2. Video Technology Rests in the Palm of Your Hand
We’re living in a video-based world. Look no further than YouTube and TikTok if you need evidence. For most everyday uses, there’s no need to pay top dollar for a highly produced video. Remarkably effective free technology allows you to record video, edit, overlay music, add text and more.
Use basic apps on your phone to take videos, provide virtual tours and to share stories and updates with supporters. If a donor can’t come visit your site, take them on a virtual tour. You can do this in real time or pre-recorded. While recorded videos capture the images and spirit of your subject, real time gives your donors a chance to ask questions along the way.
Also use apps like ThankView and Gratavid, to help send thank you videos. Keeping in touch with donors, sharing updates and stories via video is a modern way to keep donors engaged and up to date.
3. Scheduling Apps Save Time, and Lots of It
Last year I started using Calendly to schedule meetings. I was hesitant at first because I thought it might mess up my calendar or be impersonal with potential clients. But connecting my calendars and setting my schedules required minimal effort and skill. And once I took the leap, I never looked back. There was no more back-and-forth about scheduling. Using Calendly saves me dozens or possibly even a hundred hours per year.
As for being impersonal, I have much more time to interact in meaningful ways with clients rather than spending time going back-and-forth about dates. If you haven’t started to use scheduling apps yet, try them—they may change your life. Scheduling and even rescheduling meetings with donors will become virtually effortless, assuming they want to take a meeting.
4. Virtual Meetings are Efficient and Effective
Recently, I heard a development director say that her board retreat had been rescheduled three times in the last year because the board chair wanted to hold it in-person. I was speechless. Waiting for things to “return to normal” is no longer wise. It’s time to move on.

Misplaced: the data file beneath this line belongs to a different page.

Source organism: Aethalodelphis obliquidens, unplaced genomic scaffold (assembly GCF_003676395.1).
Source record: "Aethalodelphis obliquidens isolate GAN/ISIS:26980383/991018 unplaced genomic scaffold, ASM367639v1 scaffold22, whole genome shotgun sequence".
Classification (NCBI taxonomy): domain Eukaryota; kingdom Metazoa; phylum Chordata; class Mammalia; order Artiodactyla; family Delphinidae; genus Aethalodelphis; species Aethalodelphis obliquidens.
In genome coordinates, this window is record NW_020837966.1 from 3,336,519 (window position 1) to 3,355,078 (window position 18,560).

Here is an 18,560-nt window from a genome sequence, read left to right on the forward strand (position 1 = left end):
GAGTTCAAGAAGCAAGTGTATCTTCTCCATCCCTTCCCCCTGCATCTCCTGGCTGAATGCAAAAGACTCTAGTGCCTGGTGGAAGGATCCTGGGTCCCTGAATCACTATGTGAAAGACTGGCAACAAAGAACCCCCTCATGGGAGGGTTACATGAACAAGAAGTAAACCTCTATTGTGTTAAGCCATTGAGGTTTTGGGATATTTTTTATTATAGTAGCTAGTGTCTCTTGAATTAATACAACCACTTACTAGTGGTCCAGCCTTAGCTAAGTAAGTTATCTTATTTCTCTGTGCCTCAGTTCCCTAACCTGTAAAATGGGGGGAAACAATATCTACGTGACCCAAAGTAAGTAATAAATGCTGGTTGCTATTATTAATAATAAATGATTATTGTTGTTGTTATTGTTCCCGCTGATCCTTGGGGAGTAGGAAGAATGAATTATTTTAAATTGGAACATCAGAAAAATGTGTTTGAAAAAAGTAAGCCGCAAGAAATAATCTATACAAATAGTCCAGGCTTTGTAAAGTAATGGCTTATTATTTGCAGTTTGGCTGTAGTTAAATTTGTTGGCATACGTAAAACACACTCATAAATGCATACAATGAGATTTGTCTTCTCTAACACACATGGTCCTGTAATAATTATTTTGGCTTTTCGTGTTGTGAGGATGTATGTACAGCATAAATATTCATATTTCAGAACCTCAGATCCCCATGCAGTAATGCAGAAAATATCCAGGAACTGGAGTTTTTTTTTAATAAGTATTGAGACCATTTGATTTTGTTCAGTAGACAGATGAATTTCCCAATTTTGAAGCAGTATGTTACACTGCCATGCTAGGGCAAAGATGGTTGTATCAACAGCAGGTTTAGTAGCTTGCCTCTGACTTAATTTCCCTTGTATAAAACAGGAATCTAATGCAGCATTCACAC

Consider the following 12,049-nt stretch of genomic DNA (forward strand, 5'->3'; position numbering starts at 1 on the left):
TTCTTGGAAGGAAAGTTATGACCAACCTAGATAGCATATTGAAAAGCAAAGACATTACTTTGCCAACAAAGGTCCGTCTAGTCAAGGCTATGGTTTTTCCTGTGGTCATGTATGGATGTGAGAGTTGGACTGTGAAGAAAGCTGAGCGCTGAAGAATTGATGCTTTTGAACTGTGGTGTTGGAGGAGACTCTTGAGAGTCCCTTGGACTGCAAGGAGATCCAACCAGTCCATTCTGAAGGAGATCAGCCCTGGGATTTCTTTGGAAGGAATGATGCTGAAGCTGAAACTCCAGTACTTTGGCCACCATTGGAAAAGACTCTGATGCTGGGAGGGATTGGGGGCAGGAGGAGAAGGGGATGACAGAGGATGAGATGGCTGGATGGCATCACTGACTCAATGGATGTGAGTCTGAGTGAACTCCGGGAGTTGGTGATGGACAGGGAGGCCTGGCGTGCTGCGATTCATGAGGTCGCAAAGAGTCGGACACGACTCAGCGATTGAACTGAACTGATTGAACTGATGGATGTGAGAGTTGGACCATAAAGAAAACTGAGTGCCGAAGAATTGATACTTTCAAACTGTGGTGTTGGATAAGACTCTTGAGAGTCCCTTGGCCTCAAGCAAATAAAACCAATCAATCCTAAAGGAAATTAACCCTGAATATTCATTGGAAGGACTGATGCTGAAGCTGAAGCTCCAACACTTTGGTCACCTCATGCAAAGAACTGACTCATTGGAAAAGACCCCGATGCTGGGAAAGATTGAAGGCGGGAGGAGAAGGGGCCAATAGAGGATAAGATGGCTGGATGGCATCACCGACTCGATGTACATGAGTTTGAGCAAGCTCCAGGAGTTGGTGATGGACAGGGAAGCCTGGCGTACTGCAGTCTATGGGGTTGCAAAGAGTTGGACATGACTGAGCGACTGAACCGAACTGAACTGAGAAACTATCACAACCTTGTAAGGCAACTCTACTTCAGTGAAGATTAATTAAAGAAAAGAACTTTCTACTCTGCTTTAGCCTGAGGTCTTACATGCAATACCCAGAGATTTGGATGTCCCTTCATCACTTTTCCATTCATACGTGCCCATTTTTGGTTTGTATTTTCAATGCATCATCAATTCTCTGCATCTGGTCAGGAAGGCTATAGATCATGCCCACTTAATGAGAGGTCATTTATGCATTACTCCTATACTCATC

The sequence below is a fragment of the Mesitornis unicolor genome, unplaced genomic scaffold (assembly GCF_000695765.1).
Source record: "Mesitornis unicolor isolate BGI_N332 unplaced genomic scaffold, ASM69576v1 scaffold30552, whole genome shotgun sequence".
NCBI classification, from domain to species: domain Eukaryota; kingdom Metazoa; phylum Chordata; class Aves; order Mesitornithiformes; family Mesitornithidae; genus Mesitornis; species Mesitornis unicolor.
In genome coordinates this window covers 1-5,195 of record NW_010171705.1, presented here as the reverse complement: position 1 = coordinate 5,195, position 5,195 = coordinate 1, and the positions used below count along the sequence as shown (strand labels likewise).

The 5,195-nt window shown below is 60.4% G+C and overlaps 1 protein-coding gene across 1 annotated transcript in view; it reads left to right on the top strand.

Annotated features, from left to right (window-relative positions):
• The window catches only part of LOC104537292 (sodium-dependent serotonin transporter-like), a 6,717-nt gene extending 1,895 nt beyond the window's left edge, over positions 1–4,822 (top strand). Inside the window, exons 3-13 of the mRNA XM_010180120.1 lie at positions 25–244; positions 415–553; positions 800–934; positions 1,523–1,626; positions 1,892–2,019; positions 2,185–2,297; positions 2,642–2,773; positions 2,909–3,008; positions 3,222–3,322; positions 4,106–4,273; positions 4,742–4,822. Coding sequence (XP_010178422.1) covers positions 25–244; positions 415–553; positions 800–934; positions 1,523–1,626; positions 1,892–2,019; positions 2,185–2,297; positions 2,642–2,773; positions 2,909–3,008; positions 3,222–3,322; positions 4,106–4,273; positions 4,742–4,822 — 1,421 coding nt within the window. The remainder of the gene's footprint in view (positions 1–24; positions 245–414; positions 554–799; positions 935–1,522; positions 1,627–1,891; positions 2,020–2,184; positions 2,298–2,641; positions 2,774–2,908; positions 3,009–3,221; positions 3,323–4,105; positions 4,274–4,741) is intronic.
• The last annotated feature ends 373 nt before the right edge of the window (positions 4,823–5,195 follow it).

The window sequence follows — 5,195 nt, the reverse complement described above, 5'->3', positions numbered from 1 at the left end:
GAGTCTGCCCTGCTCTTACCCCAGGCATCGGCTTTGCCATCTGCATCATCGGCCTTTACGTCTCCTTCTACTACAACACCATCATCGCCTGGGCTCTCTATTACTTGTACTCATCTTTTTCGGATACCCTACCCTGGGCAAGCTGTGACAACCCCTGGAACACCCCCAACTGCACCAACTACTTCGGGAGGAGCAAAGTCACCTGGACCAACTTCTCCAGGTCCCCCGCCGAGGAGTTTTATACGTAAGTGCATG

COVID-19 has provided us an opportunity to learn new skills. One of those skills is how to conduct efficient and effective online meetings. Whether you’re meeting with an individual or a group, there are plenty of best practices available.
- Start with a decent camera and microphone (so you can be seen and heard without any tech follies).
- Next, make sure your background is quiet and clean.
- Add a lamp to brighten up a dark space.
As with any important meeting, plan your agenda in advance. Whether you’re meeting with a single person or a group, it’s important to engage them. What questions will you ask? What is the goal of the meeting?
Do your best to ensure everyone participates and has a chance to participate several times throughout the meeting. Call on people by name to invite their input to increase the chances they are paying attention and not simply distracted by email.
Keep presentations to a minimum and focus on discussion instead. If you need to share something on your screen, put it up for a few minutes and then un-share, so participants can see one another again.
During the pandemic, I’ve run and attended hundreds of virtual meetings. The commute from my kitchen to my home office takes mere seconds and of course, there’s no traffic and no parking headaches.
Whether meetings are in person or virtual, the best meetings make every participant feel included and involved. Do that well, and the format doesn’t much matter. Don’t wait to meet with donors and committees. Take advantage of technology to hold effective and efficient meetings right now.
Every year, I add at least one new technology, app, or service to my work life. The goal is to save time and money, and often, the new technology helps me do just that.
Raising major gifts is about consistency, follow up and follow through. Technology—particularly those basic post-COVID tech truths covered above—can help you in all those areas. So, what are you waiting for? It’s time to get on board the tech train and reap its many rewards.
Amy Eisenstein, ACFRE, is CEO and Co-Founder of the Capital Campaign Toolkit, an online support system for nonprofit leaders to run successful campaigns. As a veteran fundraising consultant, Amy has over 20 years of experience in the nonprofit sector. She’s best known for her work as a bestselling author, frequent keynote and breakout speaker, and board retreat facilitator.